Either argue with me on my point or move on. I am not doing this well the GOP did this and the Dems did this game.
This post was edited by TroyTide 17 months ago
If we have been running annual deficits every year from 1980 to 2013 except for 3 years in the Clinton administration, how is it that "the left" deserve the sole blame for the deficit?
That doesn't really make sense.
I was in high school when Bush was in his last year in office so don't give me that crap about how it suddenly matters to me now.
And at any rate the deficit does matter. The Dems can't make the reality of the deficit go away by saying "we'll what about Bush? Blah blah blah"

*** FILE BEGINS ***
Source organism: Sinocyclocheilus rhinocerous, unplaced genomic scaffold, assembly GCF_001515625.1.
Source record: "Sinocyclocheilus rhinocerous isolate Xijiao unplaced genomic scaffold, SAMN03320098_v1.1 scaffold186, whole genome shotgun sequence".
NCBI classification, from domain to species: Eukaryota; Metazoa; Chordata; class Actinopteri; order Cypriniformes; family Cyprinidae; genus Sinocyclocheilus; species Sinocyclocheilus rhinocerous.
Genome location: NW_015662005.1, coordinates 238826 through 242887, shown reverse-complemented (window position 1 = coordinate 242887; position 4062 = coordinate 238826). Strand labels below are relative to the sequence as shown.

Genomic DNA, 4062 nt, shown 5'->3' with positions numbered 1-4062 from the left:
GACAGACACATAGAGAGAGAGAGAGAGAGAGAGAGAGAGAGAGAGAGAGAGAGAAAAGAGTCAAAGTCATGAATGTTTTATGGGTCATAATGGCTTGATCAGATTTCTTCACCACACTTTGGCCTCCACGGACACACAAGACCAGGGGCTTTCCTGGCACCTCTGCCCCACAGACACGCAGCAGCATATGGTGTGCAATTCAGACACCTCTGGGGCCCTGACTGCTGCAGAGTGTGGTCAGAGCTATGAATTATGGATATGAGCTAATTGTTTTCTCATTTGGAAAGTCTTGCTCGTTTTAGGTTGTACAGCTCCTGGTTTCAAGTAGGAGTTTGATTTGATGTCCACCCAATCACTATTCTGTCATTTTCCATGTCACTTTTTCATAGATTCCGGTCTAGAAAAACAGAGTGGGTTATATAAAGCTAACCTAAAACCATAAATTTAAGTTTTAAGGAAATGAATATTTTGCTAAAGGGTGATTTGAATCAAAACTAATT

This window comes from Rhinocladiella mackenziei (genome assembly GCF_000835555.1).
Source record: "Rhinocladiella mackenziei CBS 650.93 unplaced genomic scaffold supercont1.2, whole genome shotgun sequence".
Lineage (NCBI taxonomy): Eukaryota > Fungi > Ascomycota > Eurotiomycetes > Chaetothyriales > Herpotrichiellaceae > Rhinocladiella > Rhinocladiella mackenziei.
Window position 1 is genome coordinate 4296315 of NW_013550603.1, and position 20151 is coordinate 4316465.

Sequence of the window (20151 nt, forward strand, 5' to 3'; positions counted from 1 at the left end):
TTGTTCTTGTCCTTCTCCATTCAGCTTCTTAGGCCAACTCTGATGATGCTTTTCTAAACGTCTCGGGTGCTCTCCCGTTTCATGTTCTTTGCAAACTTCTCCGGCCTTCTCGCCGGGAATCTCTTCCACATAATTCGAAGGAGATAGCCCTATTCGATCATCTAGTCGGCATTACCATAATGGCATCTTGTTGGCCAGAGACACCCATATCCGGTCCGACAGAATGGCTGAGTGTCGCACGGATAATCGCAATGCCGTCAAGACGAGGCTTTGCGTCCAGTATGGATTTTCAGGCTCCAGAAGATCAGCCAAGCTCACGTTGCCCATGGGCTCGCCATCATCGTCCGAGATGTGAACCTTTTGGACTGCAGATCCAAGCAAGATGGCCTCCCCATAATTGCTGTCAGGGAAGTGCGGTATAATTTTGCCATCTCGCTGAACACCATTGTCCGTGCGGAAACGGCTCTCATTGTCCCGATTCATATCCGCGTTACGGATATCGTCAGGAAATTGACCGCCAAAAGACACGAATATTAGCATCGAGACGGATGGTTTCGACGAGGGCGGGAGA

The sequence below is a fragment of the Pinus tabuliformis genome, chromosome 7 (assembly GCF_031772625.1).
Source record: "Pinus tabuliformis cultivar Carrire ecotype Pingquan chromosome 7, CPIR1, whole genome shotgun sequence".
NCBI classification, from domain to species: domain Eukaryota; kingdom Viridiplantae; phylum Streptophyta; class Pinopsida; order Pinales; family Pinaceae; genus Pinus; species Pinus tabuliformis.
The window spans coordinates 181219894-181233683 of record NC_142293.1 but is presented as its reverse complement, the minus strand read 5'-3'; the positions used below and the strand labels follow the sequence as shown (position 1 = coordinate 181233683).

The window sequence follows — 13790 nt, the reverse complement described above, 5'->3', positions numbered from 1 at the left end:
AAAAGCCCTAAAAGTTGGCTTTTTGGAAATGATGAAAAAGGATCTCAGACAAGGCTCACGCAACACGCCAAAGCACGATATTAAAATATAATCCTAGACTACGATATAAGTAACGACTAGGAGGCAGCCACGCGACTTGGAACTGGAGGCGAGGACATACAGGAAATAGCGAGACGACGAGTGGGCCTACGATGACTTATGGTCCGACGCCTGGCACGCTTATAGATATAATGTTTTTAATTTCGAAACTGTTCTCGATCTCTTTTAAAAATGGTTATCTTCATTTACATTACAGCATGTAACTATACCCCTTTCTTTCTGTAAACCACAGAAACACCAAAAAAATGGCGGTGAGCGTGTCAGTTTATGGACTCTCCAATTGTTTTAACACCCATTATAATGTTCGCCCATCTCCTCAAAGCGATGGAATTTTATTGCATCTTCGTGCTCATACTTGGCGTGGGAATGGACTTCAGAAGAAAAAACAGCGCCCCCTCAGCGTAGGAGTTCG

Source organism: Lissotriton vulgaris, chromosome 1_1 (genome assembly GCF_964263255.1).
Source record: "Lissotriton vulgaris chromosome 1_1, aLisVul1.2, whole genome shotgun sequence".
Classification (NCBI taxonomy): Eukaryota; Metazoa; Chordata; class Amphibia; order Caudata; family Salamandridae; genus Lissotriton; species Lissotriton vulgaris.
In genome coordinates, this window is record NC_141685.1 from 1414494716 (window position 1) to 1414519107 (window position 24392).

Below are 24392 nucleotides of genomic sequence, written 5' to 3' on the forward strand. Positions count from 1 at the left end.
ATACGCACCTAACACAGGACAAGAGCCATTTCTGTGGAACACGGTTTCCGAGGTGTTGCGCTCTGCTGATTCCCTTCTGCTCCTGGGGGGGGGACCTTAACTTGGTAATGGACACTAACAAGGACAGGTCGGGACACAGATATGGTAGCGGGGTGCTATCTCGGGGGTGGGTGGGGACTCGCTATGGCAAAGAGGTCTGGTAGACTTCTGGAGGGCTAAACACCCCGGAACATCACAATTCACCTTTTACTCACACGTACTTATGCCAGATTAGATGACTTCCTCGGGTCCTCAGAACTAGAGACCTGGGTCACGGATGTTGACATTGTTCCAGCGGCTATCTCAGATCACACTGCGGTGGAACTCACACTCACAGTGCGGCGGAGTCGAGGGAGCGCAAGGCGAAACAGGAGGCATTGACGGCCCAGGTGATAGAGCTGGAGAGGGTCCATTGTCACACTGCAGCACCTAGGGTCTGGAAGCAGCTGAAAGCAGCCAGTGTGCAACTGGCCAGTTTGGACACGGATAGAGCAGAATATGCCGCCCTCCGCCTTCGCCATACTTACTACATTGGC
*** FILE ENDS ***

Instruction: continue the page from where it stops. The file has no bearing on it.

When you have GOP presidential candidates saying broadly that they'll cut taxes by 20 percent, and offering practically no specific offsets, it makes no sense. Clearly the deficit doesn't matter there, so how can the GOP attack the left on the basis of deficit-reduction?
What's the minimum you have to earn to qualify for the EITC. I found the max but no minimums. Is there one
Republican politicians don't care about the deficit. I'm convinced of it. If they actually did care about eliminating the deficit/debt, they would unquestionably be for some or all of the following:
1. Closing corporate tax loopholes which allow companies to record billions in profits and pay no taxes
2. Change the capital gains tax rate to that of normal income
3. Ramp down *ahem* defense spending dramatically
But proposing any of those 3 is republican suicide. Instead, republicans will talk about social security, medicare, and 'other entitlements' almost exclusively.
The only conclusion is that they don't hate deficits or debt (since they would discuss all of if they did), but they just don't like SS/medicare.